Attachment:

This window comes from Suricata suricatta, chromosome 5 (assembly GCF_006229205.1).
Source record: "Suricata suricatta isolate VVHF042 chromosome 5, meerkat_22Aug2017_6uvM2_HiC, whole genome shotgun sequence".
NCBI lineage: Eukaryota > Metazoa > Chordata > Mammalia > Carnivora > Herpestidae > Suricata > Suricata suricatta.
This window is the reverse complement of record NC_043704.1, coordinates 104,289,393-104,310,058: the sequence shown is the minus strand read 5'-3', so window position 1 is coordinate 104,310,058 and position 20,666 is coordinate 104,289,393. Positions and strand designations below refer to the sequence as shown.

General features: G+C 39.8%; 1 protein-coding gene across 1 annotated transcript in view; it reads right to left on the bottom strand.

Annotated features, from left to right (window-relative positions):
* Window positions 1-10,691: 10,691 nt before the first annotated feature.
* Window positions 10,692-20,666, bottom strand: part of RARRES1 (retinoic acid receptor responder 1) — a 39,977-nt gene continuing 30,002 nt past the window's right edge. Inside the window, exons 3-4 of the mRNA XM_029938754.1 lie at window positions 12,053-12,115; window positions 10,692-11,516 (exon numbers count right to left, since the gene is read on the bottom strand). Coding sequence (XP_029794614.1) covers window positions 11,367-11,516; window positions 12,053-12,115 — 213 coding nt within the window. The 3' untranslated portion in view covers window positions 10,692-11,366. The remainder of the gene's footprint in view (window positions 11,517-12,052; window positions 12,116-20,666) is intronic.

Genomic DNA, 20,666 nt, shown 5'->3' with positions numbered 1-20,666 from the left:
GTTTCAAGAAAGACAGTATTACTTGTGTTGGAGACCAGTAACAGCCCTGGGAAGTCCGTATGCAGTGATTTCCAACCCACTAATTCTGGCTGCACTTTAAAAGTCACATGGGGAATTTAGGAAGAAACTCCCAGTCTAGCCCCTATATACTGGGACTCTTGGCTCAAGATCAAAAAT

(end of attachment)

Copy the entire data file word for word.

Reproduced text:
This window comes from Suricata suricatta, chromosome 5 (assembly GCF_006229205.1).
Source record: "Suricata suricatta isolate VVHF042 chromosome 5, meerkat_22Aug2017_6uvM2_HiC, whole genome shotgun sequence".
NCBI lineage: Eukaryota > Metazoa > Chordata > Mammalia > Carnivora > Herpestidae > Suricata > Suricata suricatta.
This window is the reverse complement of record NC_043704.1, coordinates 104,289,393-104,310,058: the sequence shown is the minus strand read 5'-3', so window position 1 is coordinate 104,310,058 and position 20,666 is coordinate 104,289,393. Positions and strand designations below refer to the sequence as shown.

General features: G+C 39.8%; 1 protein-coding gene across 1 annotated transcript in view; it reads right to left on the bottom strand.

Annotated features, from left to right (window-relative positions):
* Window positions 1-10,691: 10,691 nt before the first annotated feature.
* Window positions 10,692-20,666, bottom strand: part of RARRES1 (retinoic acid receptor responder 1) — a 39,977-nt gene continuing 30,002 nt past the window's right edge. Inside the window, exons 3-4 of the mRNA XM_029938754.1 lie at window positions 12,053-12,115; window positions 10,692-11,516 (exon numbers count right to left, since the gene is read on the bottom strand). Coding sequence (XP_029794614.1) covers window positions 11,367-11,516; window positions 12,053-12,115 — 213 coding nt within the window. The 3' untranslated portion in view covers window positions 10,692-11,366. The remainder of the gene's footprint in view (window positions 11,517-12,052; window positions 12,116-20,666) is intronic.

Genomic DNA, 20,666 nt, shown 5'->3' with positions numbered 1-20,666 from the left:
GTTTCAAGAAAGACAGTATTACTTGTGTTGGAGACCAGTAACAGCCCTGGGAAGTCCGTATGCAGTGATTTCCAACCCACTAATTCTGGCTGCACTTTAAAAGTCACATGGGGAATTTAGGAAGAAACTCCCAGTCTAGCCCCTATATACTGGGACTCTTGGCTCAAGATCAAAAAT